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-   -   Front loaded and back loaded horn ( 3rd August 2007 06:55 PM

Front loaded and back loaded horn
Does this make any sense?
Would it be of any benefit or would have lot of cancellations?

Dwightay 11th April 2016 03:28 PM

The reasoning is that adding a front horn to the driver will increase the mids and highs, but the lows will be disproportionate to the intensity of the whole. Re the response plot. By adding a rear horn you can turn out of phase sound into reinforcing in phase sound by passing it through a quarter wave length passage where the sound appears in phase. Horns can use a fut off frequency pass filter In their design to eliminate other frequencies that will travel the same back loaded tunnel to emerge as out of phase distortions to the front wave. When all sound is added together from the front and rear horns you should get a new frequency plot that has more pressure for the lower frequencies which were lower when just the plot of the front horn were used, yet the rest of the frequencies hace the same pressure as before.

just a guy 11th April 2016 04:45 PM

Hornresp, and Akabak can all model a front and rear loaded horn load. In Hornresp it's called a compound horn.

Usually the front horn is much smaller so the rear horn is responsible for the lower frequencies and the front horn handles the higher frequencies. If you make the front and rear horn identical and the horn mouths are close together they will just cancel each other out to a large degree (theoretically perfect cancellation but not perfect in real life). So they have to be different to avoid cancelling each other.

There are many examples of compound horns, both diy and commercial. It was a fairly common thing a few decades ago.

just a guy 11th April 2016 04:48 PM

It's not clear from this image whether the rear enclosure is sealed, ported or horn loaded but it doesn't matter, this is an example of a compound design and there's lots of examples of this kind of thing. As long as the front and rear are tuned differently they won't cancel each other (much).

just a guy 11th April 2016 04:56 PM

Another pic of this compound horn, this pic makes it more clear what's going on with the rear wave. Again, very small front horn. You can get up to 3 octaves of active horn loading from EACH side if it's designed properly.

Zero D 11th April 2016 09:38 PM

OP posted this on 3rd August 2007 :D

Still, good replies after All this time ;)

just a guy 11th April 2016 10:13 PM

Yeah I didn't realize that until after when I realized the thread had 2000+ views. It was at the top so I replied ...

David McBean 12th April 2016 05:59 AM

1 Attachment(s)

Originally Posted by just a guy (
Another pic of this compound horn, this pic makes it more clear what's going on with the rear wave. Again, very small front horn. You can get up to 3 octaves of active horn loading from EACH side if it's designed properly.

Example from the mid 1930's, developed by Olson and Massa.

Dwightay 12th April 2016 05:38 PM

Hi Jag,

Usually for answers found, I have even more need.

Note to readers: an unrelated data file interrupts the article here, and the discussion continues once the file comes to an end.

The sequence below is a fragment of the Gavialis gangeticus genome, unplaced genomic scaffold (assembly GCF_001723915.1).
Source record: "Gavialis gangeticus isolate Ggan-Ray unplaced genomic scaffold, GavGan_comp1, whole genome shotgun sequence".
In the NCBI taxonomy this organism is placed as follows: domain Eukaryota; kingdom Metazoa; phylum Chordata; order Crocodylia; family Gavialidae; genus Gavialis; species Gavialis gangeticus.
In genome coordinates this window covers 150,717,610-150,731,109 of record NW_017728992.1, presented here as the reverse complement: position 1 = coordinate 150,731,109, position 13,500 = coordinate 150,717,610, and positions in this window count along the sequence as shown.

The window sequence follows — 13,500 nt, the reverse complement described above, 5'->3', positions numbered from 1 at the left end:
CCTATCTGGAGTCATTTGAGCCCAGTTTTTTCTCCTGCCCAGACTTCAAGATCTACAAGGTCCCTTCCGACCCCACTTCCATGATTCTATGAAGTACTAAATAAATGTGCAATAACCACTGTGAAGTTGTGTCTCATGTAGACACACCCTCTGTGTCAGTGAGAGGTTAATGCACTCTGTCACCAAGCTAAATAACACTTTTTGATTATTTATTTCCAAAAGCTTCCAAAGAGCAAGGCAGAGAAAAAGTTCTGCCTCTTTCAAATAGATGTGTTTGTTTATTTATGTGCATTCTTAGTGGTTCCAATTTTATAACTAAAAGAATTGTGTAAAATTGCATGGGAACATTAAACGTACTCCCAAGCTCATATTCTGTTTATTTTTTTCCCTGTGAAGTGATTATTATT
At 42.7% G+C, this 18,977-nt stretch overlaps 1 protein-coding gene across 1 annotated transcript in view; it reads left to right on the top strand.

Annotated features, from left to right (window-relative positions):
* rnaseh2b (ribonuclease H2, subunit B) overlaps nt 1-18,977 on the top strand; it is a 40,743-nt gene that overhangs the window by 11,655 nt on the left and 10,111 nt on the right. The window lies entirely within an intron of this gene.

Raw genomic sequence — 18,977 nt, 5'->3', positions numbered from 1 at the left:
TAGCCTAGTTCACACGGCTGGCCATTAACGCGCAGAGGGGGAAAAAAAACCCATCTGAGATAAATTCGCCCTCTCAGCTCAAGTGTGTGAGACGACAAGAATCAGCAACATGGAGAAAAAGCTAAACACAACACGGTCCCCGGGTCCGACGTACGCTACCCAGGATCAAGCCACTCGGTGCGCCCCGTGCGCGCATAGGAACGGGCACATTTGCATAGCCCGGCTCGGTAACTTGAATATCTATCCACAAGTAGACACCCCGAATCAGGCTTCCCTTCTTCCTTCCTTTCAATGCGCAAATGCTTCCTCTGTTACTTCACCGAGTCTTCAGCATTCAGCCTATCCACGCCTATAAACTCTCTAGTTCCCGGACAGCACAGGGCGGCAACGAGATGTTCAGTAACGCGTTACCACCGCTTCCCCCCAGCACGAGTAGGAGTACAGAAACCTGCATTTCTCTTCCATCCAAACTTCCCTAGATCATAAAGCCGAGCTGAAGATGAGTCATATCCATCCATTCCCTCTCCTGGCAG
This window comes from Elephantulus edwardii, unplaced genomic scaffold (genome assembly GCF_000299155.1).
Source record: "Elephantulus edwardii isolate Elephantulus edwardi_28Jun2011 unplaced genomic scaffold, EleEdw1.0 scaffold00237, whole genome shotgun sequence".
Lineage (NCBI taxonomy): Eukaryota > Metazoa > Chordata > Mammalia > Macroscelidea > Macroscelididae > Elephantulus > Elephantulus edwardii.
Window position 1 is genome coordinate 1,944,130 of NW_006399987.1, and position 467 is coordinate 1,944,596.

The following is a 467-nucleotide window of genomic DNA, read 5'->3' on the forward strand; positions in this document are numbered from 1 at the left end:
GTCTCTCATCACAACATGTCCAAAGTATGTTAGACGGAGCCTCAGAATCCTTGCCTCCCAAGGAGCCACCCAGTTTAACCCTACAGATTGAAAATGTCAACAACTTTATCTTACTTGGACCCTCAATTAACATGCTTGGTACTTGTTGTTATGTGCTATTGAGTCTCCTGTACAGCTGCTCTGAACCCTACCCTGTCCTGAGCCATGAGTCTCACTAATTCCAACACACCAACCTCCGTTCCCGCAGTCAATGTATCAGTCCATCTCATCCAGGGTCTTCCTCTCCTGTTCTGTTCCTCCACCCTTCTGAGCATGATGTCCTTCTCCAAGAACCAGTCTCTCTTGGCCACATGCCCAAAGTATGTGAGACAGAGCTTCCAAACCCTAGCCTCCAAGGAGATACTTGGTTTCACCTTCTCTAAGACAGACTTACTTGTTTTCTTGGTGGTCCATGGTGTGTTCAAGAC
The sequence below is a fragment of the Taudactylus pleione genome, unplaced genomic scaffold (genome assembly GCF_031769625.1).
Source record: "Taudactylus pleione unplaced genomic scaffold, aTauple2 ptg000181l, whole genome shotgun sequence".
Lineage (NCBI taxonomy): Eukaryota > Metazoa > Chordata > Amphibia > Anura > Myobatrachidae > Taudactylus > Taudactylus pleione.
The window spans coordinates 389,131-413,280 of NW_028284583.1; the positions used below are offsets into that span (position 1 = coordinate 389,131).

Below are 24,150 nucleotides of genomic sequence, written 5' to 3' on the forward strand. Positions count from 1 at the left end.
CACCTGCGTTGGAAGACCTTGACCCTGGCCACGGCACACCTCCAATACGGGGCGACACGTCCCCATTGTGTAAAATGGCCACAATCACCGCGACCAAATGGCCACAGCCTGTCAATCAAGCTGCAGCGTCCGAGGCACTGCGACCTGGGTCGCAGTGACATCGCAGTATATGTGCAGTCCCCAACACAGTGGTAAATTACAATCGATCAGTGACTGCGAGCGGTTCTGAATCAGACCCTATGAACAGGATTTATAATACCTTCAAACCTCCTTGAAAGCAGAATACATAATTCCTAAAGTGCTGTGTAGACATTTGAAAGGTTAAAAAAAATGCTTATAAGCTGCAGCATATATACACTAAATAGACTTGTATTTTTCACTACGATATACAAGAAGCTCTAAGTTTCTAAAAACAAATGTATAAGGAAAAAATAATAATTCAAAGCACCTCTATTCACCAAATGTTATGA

In a Dinsdale article on horns (and he contributes Klipsch with coming to the same equations), he implies and I use the term advisedly because after it is stated his terminology changes and then I wonder if it meant the direct opposite. But in the two horn description, the front horn raises the mid and high with somehow causing the lows to be filtered out, while the back horn raise the lows and filters out the rest. He describes an equation that sets the volume of the pressure chamber behind the driver, the area of the throat entrance to the rear horn and the cut off frequency for the horn. Now he states that the cut off prevents frequencies above its level to enter the rear horn, and I parse the sentence to make sure that is what he means, and I find no alternate meaning. However I have later found gurus who claim the cut off frequency for the horn limits the low frequencies from enter the horn, exactly the opposite, yet quote the same equations.

However their may be other meaning when one uses a front and back horn. Does the front horn create extra pressure with the opening to the horn being the area of the driver, or do they make this front throat by enclosing a portion of the driver? After all, a horn needs pressure to work, or is the flare of the horn enough. Does the front horn then effect the pressure chamber for the back horn? I cannot find anyone who writes clearly and with any analogy other than electric circuits, not volumes, pressure throats inhibiting frequencies to escape the pressure chamber.

But my gut feeling is that if this equilibrium equation ( V=speed of sound x Throat area / 2 pi x Cut off frequency) for the rear pressure sets the volume larger for lower cut off frequencies, perhaps the larger volume prevents the shorter wave length to escape this pressure (aka air or coupling, depending on the romance of modern sages) and if you get a smaller volume for setting a higher cut off frequency, the shorter wave lengths can escape the chamber.

"Drinking deep may clarify the brain" or intoxicate you!


Dwightay 12th April 2016 05:50 PM


Would you need to have a front horn if the full range driver has a fairly even response over the 100Hz to 18kHz range?

Where the response falls off from 93dB at 150Hz to 87dB at 50Hz, would not just a rear horn alone raise up the lows to achieve a flatter response across the usable spectrum?


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